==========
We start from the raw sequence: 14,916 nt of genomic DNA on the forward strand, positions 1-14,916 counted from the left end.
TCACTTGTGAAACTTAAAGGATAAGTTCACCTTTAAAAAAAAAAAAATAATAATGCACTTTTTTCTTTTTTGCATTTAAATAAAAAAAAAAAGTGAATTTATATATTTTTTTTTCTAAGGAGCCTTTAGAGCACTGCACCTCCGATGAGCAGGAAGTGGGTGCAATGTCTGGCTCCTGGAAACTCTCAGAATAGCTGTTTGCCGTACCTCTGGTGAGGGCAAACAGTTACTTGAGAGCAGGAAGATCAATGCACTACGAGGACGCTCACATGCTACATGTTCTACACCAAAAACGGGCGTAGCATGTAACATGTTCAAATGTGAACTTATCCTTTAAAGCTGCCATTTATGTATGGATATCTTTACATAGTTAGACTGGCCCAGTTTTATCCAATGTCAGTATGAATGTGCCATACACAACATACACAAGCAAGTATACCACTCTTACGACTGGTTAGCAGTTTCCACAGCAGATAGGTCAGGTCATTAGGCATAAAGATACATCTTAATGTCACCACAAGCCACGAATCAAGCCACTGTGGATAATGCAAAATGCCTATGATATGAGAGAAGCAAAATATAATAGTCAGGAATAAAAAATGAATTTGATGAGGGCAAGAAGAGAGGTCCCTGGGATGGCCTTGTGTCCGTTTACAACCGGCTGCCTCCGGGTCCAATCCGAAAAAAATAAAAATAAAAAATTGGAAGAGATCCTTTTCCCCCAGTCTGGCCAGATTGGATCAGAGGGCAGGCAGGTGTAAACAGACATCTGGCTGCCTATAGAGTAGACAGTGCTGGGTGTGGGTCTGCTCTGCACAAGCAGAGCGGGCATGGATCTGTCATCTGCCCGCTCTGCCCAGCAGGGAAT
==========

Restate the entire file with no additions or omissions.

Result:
We start from the raw sequence: 14,916 nt of genomic DNA on the forward strand, positions 1-14,916 counted from the left end.
TCACTTGTGAAACTTAAAGGATAAGTTCACCTTTAAAAAAAAAAAAATAATAATGCACTTTTTTCTTTTTTGCATTTAAATAAAAAAAAAAAGTGAATTTATATATTTTTTTTTCTAAGGAGCCTTTAGAGCACTGCACCTCCGATGAGCAGGAAGTGGGTGCAATGTCTGGCTCCTGGAAACTCTCAGAATAGCTGTTTGCCGTACCTCTGGTGAGGGCAAACAGTTACTTGAGAGCAGGAAGATCAATGCACTACGAGGACGCTCACATGCTACATGTTCTACACCAAAAACGGGCGTAGCATGTAACATGTTCAAATGTGAACTTATCCTTTAAAGCTGCCATTTATGTATGGATATCTTTACATAGTTAGACTGGCCCAGTTTTATCCAATGTCAGTATGAATGTGCCATACACAACATACACAAGCAAGTATACCACTCTTACGACTGGTTAGCAGTTTCCACAGCAGATAGGTCAGGTCATTAGGCATAAAGATACATCTTAATGTCACCACAAGCCACGAATCAAGCCACTGTGGATAATGCAAAATGCCTATGATATGAGAGAAGCAAAATATAATAGTCAGGAATAAAAAATGAATTTGATGAGGGCAAGAAGAGAGGTCCCTGGGATGGCCTTGTGTCCGTTTACAACCGGCTGCCTCCGGGTCCAATCCGAAAAAAATAAAAATAAAAAATTGGAAGAGATCCTTTTCCCCCAGTCTGGCCAGATTGGATCAGAGGGCAGGCAGGTGTAAACAGACATCTGGCTGCCTATAGAGTAGACAGTGCTGGGTGTGGGTCTGCTCTGCACAAGCAGAGCGGGCATGGATCTGTCATCTGCCCGCTCTGCCCAGCAGGGAAT